Dr. Orrin Devinsky, director of the New York University Comprehensive Epilepsy Center, said SUDEP "is a relatively common problem among patients with uncontrolled tonic-clonic -- a.k.a. grand mal or convulsive -- seizures. In patients who have these frequently over a 10-year period, the incidence of SUDEP may be 8 percent or higher."
Dr. James Grisolia of the Epilepsy Foundation of San Diego, agreed that SUDEP could be a possibility, given the information at hand.
"We'll only really know once the autopsy results are out, as well as the statement from Jett's doctor, Mark Smith," Grisolia said.
But he added, "While the majority of adults and children with epilepsy live with their seizures well-controlled and can live up to their full human potential, there are rare, tragic cases of sudden, unexplained death in epilepsy [SUDEP] ... even well-controlled seizures sometimes break through, especially with forgetting to take medication, with excessive alcohol or sleep loss, or a serious second illness, such as a very bad flu or pneumonia."
Regardless of the cause, Travolta's attorney Ossi said that the family is now grieving. He added that the incident "is the worst pain any parent can experience, the loss of child."
Speaking for Travolta, Ossi said, "This is the worst day of his life."
In multiple interviews, Travolta and Preston have always attributed their son's illness to carpet-cleaning products they once used in the house.
"It was about seven years ago, and I was obsessive about cleaning -- his space being clean, so we constantly had the carpets cleaned," Travolta told Larry King in 2001. "And I think, between him, the fumes and walking around, maybe picking up pieces or something, he got what is rarely a thing to deal with, but it's Kawasaki syndrome."
"Jett's whole immune system shut down and he got really sick with high fevers -- 104 and 105. He developed a rash on his body and swollen lymph glands -- it was horrible," Preston told the U.K Mirror in 2004.
"Clearly, if anything about Jett's death could reflect badly on Scientology, the organization will go to great lengths to handle the problem," Kent said.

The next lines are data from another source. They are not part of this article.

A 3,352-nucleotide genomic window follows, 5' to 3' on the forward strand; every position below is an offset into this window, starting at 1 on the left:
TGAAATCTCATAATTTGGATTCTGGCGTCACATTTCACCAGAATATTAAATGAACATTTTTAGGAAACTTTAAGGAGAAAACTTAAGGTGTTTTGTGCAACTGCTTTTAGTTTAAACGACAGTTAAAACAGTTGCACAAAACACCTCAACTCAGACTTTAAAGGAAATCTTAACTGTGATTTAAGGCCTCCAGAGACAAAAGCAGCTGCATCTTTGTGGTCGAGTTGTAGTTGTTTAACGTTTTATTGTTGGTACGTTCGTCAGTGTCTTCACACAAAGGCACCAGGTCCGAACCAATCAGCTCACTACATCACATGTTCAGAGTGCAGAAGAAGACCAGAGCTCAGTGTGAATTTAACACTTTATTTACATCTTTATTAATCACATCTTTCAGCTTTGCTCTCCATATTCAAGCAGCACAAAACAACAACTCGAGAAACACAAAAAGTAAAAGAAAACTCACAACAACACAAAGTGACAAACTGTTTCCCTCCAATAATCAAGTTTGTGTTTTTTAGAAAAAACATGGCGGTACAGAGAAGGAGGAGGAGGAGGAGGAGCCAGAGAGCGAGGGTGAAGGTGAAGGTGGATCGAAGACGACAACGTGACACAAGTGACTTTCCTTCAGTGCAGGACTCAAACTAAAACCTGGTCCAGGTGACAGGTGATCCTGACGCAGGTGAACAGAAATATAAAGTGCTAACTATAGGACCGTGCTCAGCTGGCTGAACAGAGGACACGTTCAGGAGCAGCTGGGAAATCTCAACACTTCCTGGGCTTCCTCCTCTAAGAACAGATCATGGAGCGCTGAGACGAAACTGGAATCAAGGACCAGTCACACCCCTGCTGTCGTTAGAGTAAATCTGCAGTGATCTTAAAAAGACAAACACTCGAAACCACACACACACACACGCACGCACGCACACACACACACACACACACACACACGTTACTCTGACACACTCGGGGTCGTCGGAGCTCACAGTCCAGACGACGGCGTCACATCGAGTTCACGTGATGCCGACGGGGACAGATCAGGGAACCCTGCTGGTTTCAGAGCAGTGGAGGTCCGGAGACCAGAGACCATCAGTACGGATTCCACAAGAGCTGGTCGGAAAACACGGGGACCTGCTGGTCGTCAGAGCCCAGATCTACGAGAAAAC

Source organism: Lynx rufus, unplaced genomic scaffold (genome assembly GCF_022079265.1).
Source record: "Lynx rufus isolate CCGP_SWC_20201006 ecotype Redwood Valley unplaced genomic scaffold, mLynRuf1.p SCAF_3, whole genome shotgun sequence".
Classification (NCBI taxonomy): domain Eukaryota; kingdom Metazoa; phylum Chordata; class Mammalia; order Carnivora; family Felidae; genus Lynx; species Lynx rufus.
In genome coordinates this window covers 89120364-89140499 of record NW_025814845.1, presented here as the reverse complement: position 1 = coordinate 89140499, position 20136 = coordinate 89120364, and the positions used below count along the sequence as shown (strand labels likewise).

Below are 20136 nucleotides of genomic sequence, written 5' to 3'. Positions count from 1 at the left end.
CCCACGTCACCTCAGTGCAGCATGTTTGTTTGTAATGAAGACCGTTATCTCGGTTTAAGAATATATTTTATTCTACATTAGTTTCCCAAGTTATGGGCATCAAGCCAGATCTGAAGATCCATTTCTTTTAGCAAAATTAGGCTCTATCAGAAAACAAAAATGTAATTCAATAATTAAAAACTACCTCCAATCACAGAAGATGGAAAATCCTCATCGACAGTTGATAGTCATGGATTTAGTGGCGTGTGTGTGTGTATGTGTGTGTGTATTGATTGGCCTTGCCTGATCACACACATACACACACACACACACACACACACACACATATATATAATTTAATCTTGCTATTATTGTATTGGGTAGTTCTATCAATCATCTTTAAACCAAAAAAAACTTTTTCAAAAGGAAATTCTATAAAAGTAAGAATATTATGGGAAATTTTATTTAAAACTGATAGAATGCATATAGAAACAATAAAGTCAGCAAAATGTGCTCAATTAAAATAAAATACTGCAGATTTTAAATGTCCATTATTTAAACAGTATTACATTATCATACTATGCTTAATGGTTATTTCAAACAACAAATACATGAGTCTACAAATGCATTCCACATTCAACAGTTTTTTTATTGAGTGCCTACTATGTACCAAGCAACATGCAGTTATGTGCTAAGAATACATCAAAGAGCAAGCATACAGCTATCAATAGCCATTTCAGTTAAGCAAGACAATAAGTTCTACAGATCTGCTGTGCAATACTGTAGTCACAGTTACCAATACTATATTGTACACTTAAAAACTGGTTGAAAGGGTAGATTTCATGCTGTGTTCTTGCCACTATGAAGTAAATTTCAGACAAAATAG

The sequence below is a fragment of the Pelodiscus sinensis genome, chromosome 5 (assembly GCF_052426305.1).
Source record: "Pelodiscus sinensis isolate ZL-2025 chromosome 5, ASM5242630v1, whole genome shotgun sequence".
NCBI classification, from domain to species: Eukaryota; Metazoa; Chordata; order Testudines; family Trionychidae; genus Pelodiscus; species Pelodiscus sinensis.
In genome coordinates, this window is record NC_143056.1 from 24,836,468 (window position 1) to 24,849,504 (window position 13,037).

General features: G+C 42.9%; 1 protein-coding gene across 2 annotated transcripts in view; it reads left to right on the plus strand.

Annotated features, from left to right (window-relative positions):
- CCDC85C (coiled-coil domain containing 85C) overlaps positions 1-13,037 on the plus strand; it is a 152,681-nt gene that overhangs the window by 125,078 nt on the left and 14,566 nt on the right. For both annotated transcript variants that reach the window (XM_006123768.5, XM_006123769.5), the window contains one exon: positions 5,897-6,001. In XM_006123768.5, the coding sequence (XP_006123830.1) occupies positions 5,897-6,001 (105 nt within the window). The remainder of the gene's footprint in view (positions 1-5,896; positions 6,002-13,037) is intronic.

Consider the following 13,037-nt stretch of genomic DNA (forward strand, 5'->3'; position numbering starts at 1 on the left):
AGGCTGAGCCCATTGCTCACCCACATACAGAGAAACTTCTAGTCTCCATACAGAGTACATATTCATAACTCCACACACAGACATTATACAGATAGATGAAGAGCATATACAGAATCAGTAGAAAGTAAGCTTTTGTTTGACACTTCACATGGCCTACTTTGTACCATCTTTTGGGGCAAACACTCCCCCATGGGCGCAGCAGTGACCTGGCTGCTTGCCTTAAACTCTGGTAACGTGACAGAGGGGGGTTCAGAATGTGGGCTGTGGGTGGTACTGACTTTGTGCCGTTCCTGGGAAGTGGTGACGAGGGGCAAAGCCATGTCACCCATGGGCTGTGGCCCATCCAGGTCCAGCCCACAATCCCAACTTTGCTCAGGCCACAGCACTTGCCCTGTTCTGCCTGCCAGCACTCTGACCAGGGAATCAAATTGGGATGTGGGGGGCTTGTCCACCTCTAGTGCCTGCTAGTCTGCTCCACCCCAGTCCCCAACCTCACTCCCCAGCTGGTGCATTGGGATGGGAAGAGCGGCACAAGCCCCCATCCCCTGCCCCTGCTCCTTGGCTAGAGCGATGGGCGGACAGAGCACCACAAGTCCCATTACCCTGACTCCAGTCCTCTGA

Scientology, the religion that Travolta has followed for about two decades, believes psychiatric drugs and counseling cause damage.
In a 1999 news conference about his movie "The General's Daughter," Travolta disputed assertions that TV and films encourage kids to commit violent crimes and instead linked their cause to drugs.
"My personal thinking is that some of these murders have to do with drugs -- psychiatric drugs, street drugs," he said. "They've found a lot of common denominators are things like Prozac that are altering people's states of mind."
Preston, Travolta's wife, also came to Cruise's defense in 2005, when he was criticized for his public attack on Brooke Shields for using psychotropic medication to ease her postpartum depression.
In a statement to ABC News, the Church of Scientology responded to critics who claim it does not promote medical treatment.
"Scientologists seek conventional medical treatment for medical conditions," the church said in a statement. "Scientologists use prescription drugs when physically ill and also rely on the advice and treatment of medical doctors. The Church does not involve itself in the diagnosis or classification of any medical condition."